Perrone Ford

Powers, Noles Relish 'Electric' Win Over Gators

Tim Linafelt | May 04, 2017

By Tim Linafelt Senior Writer

TALLAHASSEE, Fla. – Alex Powers stepped to the plate and figured that she didn't really need to do much.

With a runner on third base and one out, Powers could simply lift the ball in the air for a sacrifice fly that would finally end No. 2 Florida State's extra-innings affair with No. 1 Florida.

Or she could put the ball on the ground and trust that speedy Korina Rosario could beat a throw home.

As long as Powers didn't strike out, the Seminoles would be in good shape.

“There were a lot of things to do to be successful in that position,” she said.

But why bother with any of those when you can just launch a no-doubt, walk-off home run instead?

Powers did just that on Wednesday night, crushing an 0-1 pitch from UF's Kelly Barnhill that sailed over the right-field wall and took with it a decade of frustration, close calls and disappointment at the hands of FSU's rival from Gainesville.

No. 2 Florida State 3, No. 1 Florida 1.

“It was a sweet one,” said Powers, who was 0 for 4 with three strikeouts prior to her home run. “Regardless of what happened, all the other at-bats, all the other innings, the tough plays, the tough calls, the tough swings, it's a great feeling.”

The latest great feeling in a season full of them.

FSU has climbed as high as No. 1 in the national rankings this season and recently polished off a perfect 24-0 campaign in the Atlantic Coast Conference.

But, for all the program's success, the Seminoles still had one more box to check as the regular season neared its conclusion: They had to beat Florida.

The Seminoles hadn't done that since 2014 – Powers' freshman year – and, somewhat unbelievably, had topped the Gators just once in their previous 18 tries. That includes an 0-9 mark at home.

"It's a milestone in the sense of we've never played that well here (against Florida)," coach Lonni Alameda said. "Florida is Florida, and this is a big rivalry." 

Only fitting then that it was Powers, now a fifth-year senior, who vanquished the Seminoles' nemesis.

“It was electric,” Powers said. “I don't know how else to describe it.”

And it was the perfect exclamation point on one of the most memorable nights in the program's recent history.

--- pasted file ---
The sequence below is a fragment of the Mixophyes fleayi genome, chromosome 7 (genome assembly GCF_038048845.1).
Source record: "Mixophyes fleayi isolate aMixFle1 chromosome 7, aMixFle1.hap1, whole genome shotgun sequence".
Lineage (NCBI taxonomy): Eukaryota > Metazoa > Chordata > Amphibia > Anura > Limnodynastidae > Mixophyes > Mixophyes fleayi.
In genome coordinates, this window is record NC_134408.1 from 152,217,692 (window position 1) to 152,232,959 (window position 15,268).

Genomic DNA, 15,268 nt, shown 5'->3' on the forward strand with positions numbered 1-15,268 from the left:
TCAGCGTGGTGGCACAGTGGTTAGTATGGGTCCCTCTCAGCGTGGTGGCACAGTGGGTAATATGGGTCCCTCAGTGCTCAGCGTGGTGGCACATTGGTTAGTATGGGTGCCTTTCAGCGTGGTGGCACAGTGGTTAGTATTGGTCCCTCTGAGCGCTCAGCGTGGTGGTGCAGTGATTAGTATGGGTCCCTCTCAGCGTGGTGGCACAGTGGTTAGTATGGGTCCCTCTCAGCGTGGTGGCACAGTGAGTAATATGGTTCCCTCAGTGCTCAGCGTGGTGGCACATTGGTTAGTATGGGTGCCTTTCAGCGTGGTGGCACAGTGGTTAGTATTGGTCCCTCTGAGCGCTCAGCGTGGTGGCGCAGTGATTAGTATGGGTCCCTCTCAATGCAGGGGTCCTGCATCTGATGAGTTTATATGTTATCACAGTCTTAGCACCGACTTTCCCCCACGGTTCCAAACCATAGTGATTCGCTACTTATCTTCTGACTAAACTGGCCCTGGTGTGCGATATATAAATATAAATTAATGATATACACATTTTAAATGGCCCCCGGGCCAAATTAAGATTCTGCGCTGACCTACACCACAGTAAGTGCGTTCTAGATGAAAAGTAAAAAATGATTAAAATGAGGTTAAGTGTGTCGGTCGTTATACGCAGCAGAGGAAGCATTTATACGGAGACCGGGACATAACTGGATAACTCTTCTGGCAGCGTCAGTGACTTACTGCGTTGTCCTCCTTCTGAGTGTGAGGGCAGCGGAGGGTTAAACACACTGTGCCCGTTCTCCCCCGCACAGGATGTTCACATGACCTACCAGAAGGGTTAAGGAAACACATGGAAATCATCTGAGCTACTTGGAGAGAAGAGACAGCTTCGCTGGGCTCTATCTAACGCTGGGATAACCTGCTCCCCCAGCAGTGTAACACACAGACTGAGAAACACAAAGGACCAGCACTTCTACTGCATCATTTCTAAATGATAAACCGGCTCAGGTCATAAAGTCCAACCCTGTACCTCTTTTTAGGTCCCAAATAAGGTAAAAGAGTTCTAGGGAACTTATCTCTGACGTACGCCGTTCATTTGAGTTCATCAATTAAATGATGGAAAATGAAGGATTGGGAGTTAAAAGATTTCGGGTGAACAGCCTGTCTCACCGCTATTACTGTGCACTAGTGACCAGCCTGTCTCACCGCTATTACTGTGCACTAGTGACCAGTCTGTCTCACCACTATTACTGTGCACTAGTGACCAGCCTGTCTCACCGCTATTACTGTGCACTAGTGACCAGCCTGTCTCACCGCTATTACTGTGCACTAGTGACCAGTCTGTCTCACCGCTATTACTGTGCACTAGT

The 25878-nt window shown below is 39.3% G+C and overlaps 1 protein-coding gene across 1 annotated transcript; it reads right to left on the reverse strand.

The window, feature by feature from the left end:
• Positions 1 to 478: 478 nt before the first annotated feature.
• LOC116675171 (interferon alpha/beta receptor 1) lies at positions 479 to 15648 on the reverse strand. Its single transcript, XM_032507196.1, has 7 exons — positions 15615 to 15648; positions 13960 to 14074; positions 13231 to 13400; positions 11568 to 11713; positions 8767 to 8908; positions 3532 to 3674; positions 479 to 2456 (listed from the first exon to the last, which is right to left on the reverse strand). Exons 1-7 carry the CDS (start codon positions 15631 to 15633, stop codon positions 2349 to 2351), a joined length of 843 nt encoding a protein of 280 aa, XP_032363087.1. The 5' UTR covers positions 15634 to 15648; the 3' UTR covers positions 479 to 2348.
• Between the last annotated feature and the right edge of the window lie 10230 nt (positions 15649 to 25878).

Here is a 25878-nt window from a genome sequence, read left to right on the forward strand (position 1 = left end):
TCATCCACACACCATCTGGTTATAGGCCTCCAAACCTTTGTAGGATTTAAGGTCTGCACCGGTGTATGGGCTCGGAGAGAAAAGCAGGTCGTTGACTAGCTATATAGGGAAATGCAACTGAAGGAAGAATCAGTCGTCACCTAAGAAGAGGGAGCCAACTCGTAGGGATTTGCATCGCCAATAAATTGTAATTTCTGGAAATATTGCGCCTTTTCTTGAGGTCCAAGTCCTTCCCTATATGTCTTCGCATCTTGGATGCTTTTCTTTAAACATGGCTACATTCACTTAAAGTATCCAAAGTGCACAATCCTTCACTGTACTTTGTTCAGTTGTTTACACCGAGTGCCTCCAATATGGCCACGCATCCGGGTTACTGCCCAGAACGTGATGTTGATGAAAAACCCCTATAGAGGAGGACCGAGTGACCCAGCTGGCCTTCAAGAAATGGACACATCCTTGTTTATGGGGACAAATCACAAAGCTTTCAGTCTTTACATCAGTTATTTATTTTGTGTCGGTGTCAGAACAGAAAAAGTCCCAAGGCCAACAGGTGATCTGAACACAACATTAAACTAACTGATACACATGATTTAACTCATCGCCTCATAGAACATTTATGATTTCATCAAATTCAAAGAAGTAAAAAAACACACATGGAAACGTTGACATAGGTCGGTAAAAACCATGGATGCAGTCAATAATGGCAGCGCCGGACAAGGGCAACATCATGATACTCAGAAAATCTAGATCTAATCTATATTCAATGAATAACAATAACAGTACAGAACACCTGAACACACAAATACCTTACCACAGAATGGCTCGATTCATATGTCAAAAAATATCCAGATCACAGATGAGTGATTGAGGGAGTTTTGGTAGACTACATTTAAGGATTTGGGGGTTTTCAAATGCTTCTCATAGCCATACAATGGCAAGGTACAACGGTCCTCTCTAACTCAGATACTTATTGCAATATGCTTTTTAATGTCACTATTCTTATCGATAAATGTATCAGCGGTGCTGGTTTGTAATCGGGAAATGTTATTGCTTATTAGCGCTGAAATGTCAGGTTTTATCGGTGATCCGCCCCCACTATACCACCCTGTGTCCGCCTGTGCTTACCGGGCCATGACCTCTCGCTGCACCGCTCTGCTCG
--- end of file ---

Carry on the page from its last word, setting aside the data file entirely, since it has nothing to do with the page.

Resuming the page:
It began a little bit before 5 p.m. – more than two hours before first pitch – when a few hundred fans lined up at the Seminole Softball Complex to secure their seats in the general-admission stadium.

By the time the game began, more than 2,000 others had filed in, with hundreds more lining both the street and parking garage beyond left field. 

Official attendance was 2,509, the largest crowd in program history.

“We've worked really hard here to build everything, every facet,” Alameda said. “So it's really cool that people are starting to see the excitement.

"And what a great game they got to see tonight.”

No kidding.

The two teams traded runs in the first inning, suggesting that a higher-scoring affair might be on the way.

Instead, three pitchers – UF's Barnhill and FSU's Jessica Burroughs and Meghan King – took turns in the spotlight while putting up zero after zero on the scoreboard.

Save for a solo homer served up to FSU slugger Jessica Warren, Barnhill was simply dominant.

The sophomore set a UF record by striking out 21 of the 38 batters she faced, and she didn't allow so much as a runner in scoring position until the seventh inning.

But Burroughs and King weren't far behind. 

The two combined to allow just six hits across 11 innings, with King throwing 83 pitches across the final 6 2/3 innings.

A sophomore from Fort Lauderdale, King surrendered only one extra-base hit – a one-out double in the top of the ninth – but worked around it by forcing UF's next two batters to ground out.

It was a big step forward from King's last outing against the Gators, when she allowed two hits and the game-winning run in one-third of an inning in Gainesville last month.

“I've struggled against Florida and I've honestly struggled in so many big games,” King said. “And I think just sticking through and taking one pitch at a time and taking those big breaths before each pitch, I think that's my key.”

The Gators wouldn't argue.

“We just weren't able to do a good job of putting together quality swings,” UF coach Tim Walton said. “They were ahead (in the count) all day. I think they were probably ahead 75 percent of the time. And it's tough to hit All-American-type pitchers when you're down in the count.”

At one point late in the game, a Florida fan in the crowd said to a friend, “In the long run, this game doesn't mean all that much.”

And, in a way, he was right. Both teams are already among the best in the country, both have their postseason positions secured and both have much broader goals than just beating the other in the first week of May. 

But everything else at JoAnne Graf Field on Wednesday, from the energy in the crowd to the way Powers jumped her way around the bases before greeting her teammates at home plate, suggested otherwise.

There might not be a bigger stage - or a bigger victory - this side of the Women's College World Series.

“There's a different pressure when you play Florida. For us to be able to stand up and rise up and stay in the process against an amazing pitcher, it's good.”



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